The discovery is the fruit of the strategy that focuses on preservation and scientific research, developed by the Director of the Archaeological Park of Colosseum, Alfonsina Russo. A large part of the new room, which has a rectangular plan and it is closed by a finely decorated barrel vault, is still underground, buried under quintals of soil by order of the architects of Trajan (who right there, over the palace of despised Nero, ordered the building of a thermal complex) and in some ways it is destined to remain so, since for reasons of stability the removal of the soil is not scheduled for the time being. What has emerged tells the story of this big hall, that probably also at the times of Nero was not very lit and for this reason it was decorated with a white bottom with elegant figures in squares with red or golden yellow frames. One of the square features the god Pan, another one a character with sword, quiver and shield fighting against a panther, another one a little sphinx on a pedestal. Other elements are stylized aquatic creatures, real or fantastic ones, traces of architectures according to the fashion of the moment, vegetal wreaths and branches with delicate green, yellow and red leaves, flowers and fruit garlands, posing little birds. This kind of decorations, also present in the Domus of Oppian Hill and in other halls and spaces of the royal palace of Nero like the Cryptoporticus 92, leads experts to attribute the Sphinx Room to the so-called A Workshop, which operated between 65 and 68 AD.

Vulci, dalla terra affiora statua di leone alato del VI secolo a.C.

The statue of a VI Century BC winged lion

Italia:in the ancient city of Vulci a statue of Etruscan origin of a VI Century BC winged lion

Vulci, one of the biggest Etrurian city-states with a significant maritime and commercial development in the territory of Canino and Montalto di Castro, in the province of Viterbo, in the Maremma of Lazio, gives us a new sculpture during the last campaign of digging at Osteria necropolis. Archaeologists found a statue of a winged lion dating back to VI Century BC. The discovery happened during the phase of the highlighting of the horizontal stratigraphy of the land, in proximity of some funerary structures buried in the necropolis. For Etruscan people the lion was considered to be noble, strong and apotropaic, it had the function to keep defilers, hostile gods and fate away from the tombs.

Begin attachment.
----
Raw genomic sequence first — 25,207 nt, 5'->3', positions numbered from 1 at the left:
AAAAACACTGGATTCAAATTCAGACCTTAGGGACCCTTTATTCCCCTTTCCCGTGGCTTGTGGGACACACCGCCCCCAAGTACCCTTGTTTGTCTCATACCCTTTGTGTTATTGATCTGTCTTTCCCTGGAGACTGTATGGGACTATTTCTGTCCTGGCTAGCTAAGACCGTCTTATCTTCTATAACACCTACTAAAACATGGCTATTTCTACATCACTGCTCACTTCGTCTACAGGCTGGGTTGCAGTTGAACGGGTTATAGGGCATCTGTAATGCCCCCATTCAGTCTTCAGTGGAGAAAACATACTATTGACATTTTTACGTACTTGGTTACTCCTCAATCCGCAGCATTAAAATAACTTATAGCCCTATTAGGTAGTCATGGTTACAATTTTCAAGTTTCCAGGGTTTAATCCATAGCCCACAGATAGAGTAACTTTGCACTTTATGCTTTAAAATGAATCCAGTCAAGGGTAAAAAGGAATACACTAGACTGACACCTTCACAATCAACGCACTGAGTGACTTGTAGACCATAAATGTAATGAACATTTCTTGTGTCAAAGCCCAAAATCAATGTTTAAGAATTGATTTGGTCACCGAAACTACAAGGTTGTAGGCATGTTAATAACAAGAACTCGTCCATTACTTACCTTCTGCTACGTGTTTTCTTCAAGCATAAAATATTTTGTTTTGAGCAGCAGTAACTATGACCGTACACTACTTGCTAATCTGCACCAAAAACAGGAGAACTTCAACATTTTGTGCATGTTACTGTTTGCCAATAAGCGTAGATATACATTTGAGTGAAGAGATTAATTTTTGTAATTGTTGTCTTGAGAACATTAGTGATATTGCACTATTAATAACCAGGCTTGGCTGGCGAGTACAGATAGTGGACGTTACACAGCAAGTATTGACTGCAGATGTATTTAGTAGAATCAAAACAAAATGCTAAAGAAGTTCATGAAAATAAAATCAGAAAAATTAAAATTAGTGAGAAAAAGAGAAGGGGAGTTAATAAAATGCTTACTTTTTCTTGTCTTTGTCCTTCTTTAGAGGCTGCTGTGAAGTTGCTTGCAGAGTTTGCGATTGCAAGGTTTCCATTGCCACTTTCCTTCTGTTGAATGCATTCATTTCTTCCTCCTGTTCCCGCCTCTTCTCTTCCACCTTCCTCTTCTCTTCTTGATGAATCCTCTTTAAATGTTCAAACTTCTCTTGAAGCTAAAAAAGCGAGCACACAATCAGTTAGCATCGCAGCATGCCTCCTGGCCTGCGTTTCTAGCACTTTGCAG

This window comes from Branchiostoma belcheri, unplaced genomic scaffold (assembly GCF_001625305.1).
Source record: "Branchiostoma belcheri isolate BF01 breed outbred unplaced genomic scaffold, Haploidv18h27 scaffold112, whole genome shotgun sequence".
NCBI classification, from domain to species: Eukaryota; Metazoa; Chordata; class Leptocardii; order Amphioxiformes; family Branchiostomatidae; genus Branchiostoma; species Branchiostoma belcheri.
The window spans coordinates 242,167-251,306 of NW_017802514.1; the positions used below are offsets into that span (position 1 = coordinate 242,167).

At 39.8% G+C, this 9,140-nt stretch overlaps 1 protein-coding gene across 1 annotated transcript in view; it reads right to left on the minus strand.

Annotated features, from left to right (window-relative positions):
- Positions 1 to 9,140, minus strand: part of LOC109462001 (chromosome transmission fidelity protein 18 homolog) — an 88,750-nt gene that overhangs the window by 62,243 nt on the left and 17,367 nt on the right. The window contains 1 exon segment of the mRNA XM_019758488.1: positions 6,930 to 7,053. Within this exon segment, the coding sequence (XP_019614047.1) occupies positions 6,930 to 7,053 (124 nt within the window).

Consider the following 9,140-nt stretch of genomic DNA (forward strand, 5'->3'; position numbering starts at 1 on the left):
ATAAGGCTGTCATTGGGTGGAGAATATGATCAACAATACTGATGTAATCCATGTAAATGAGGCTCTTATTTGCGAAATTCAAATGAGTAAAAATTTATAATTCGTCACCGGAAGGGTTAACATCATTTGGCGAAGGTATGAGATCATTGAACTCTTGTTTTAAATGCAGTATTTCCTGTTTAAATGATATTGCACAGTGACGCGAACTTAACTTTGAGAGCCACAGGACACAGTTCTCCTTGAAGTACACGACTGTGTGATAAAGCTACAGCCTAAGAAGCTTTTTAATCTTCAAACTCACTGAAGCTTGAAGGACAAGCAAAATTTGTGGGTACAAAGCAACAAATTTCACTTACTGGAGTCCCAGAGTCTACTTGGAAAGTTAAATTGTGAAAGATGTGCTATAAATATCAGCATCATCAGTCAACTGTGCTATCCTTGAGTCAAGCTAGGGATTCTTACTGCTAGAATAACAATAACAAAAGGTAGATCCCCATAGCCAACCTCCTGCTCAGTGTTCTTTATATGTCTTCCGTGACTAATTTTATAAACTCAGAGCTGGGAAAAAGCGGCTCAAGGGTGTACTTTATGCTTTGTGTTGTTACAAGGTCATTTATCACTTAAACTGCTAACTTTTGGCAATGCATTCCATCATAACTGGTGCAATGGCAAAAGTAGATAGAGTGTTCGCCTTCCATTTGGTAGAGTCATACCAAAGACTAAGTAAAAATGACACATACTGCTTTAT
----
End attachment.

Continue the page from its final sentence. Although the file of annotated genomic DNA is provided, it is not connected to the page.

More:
The sculpture is a fine example of a peculiar tradition of VI Century BC Vulci artistic production. In that period the workshops of Vulci carved sphinxes, lions, panthers, rams, centaurs and sea monsters, alert guardians of the eternal rest of dead people. But already around 520 BC the production of these statues stopped, maybe in the attempt to limit displays of luxury that by the time were considered inappropriate.
The digging works directed by Simona Carosi of the Superintendence for Archaeology, Fine Arts and Landscape for the metropolitan area of Rome, the province of Viterbo and southern Etruria took place at the area of the Osteria necropolis, where at the end of 2011 the Sphinx of Vulci was discovered.

International Archaeological Discovery Award “Khaled al-Asaad” 2015 (1st edition)
International Archaeological Discovery Award “Khaled al-Asaad” 2016 (2nd edition)
International Archaeological Discovery Award “Khaled al-Asaad” 2017 (3rd edition)
International Archaeological Discovery Award “Khaled al-Asaad” 2018 (4th edition)
International Archaeological Discovery Award “Khaled al-Asaad” 2019 (5th edition)